First Published July 2019
NIAMH’S PASSION IS A ‘VIRTUE’
There’s a couple of things you should know about Tullamore singer/songwriter Niamh Dooley, aka, Dubh Lee. The first is that when you hear Niamh perform her own songs, you don’t just ‘hear’, you listen. You’re instantly drawn in by an incredible talent and willingness to essentially lay bare her own soul in the most honest, tender, and a lot of times funny, of ways. The second thing you need to know is that if you’re ever chatting to Niamh, you’ll do a lot of laughing along the way. Her creative side tackles some of life’s weightier moments and challenges, but her personality is as light as the breeze and laughter is an essential part of what makes that possible. All of which, of course, makes any time in Niamh’s company a real pleasure.
With Niamh’s debut single Virtue set for release this week (today, in fact, if you’re reading this on Wednesday), that was the only place to start when we met last weekend. So I asked Niamh to tell me about Virtue...
“Yeah, ‘Virtue’ is the name of the single, it’s my debut single as you said, and it’s going to be out at noon on Wednesday, the 31st. ‘Virtue’ is like a folk-infused pop song, cos’ I’ve always erred on the side of folk and blues, so this is quite a folky tune. It’s a song about patience and self-doubt, and it examines your relationship between respecting yourself and then loving another person that maybe isn’t reciprocating, and the doubts that arise from waiting around for someone to come around, ya know. I recorded it in Cavan, in Millrose Recording Studio back in February, it was mixed by a fella called Robin Ball. There’s a good friend of mine, Cathal Farrelly on bass, Jollie from WOB on drums, Josh Murtagh on keys…and who else do I have…? Oh yeah, then there’s me! [laughs]. I’ve always thought it was quite poppy, but other people have described it as a folk song. And also on Wednesday, there’s going to be a music video coming out. I won’t reveal too much about that, but basically, it’s quite a funny video! It involves a mannequin, which was loaned to us by Galvins for men in Tullamore! We’re super-grateful to them for that! Some of it was shot in the Slieve Bloom mountains, and some of it was shot in the thatch house that my parents own, An Teach Tuí. So that’s out on Wednesday, too.”
I’ve been lucky enough to hear Niamh perform on more than a few occasions, and to hear her sing a lot of her own material. What always strikes me is how personal her work always feels. So I wondered if Virtue was another song from Niamh’s own personal experience, or from observation of the world and lives around her?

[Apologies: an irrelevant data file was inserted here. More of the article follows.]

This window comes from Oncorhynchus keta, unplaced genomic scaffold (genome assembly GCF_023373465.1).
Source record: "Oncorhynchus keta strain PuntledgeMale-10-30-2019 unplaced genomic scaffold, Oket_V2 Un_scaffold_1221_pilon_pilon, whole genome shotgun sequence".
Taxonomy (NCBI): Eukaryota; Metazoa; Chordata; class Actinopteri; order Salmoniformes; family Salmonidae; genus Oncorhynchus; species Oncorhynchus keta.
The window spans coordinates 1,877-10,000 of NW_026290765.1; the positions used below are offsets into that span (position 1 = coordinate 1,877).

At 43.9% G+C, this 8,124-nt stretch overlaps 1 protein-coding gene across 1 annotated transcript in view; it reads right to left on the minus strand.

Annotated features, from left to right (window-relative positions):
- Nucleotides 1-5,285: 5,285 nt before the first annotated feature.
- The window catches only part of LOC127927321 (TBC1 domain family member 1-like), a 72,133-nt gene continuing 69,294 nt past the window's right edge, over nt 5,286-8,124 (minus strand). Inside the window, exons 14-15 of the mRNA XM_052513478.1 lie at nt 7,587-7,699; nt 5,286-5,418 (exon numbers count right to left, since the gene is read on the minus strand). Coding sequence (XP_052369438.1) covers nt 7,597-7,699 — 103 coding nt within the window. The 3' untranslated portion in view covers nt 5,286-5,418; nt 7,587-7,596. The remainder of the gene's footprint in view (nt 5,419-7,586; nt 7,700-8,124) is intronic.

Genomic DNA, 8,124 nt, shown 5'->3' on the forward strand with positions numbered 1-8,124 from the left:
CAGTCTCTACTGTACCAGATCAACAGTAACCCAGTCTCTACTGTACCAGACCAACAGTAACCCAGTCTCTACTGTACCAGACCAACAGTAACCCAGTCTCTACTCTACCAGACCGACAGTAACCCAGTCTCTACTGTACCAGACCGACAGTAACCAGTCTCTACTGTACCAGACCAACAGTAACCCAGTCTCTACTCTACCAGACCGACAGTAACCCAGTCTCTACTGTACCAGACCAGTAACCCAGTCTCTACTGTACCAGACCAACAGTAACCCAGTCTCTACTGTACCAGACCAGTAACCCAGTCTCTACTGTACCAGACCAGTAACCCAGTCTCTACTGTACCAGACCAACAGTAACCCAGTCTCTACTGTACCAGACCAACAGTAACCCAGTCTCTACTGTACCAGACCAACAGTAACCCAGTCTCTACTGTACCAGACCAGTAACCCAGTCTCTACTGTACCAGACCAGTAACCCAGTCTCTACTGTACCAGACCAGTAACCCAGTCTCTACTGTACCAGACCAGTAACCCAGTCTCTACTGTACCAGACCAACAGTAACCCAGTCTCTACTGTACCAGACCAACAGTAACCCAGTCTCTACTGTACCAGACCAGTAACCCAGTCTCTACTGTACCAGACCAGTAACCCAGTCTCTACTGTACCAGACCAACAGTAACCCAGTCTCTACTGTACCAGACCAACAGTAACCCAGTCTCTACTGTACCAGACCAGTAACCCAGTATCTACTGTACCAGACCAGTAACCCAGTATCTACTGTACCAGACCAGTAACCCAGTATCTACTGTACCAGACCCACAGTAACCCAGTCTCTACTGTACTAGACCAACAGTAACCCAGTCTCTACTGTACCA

“Yeah, ‘Virtue’ is definitely from a very personal experience. I tend to always write from what’s happening to me at the time. I won’t get too into the nitty-gritty details of it [laughs], but yeah, I was talking about a romantic relationship that I was involved in. Or am involved in. Whichever! [laughs].”
So in a more general sense, how did Niamh’s journey as a songwriter first begin?
“I suppose that would have happened back in Tullamore with friends. When I was in school I was singing with various schoolmates and things like that, and we’d always make stabs at writing songs. Back then, when I was a teenager, those kind of songs that we were writing were basically just us trying to write what it sounded like other people were writing, ya know? They weren’t based specifically on what any of us were goin’ through. That was my first foray into songwriting. And I always ended up writing humorous songs, that were kind of loosely about me, but were more meant to entertain other people! Then I moved to Germany for a year and I was all alone, so I started singing and writing songs alone. So I guess at that point, I started writing about things that were personal and were happening to me. And since I returned from Germany, I’ve continued in that vein. I’ve written about my issues with work-life, normally there’s a lot of songs about romance there [laughs], and I’ve tried writing more conscious stuff as well. And I will hopefully be playing those songs to people, too, my anger at how the environment is being treated and stuff like that. They’re all in the works!”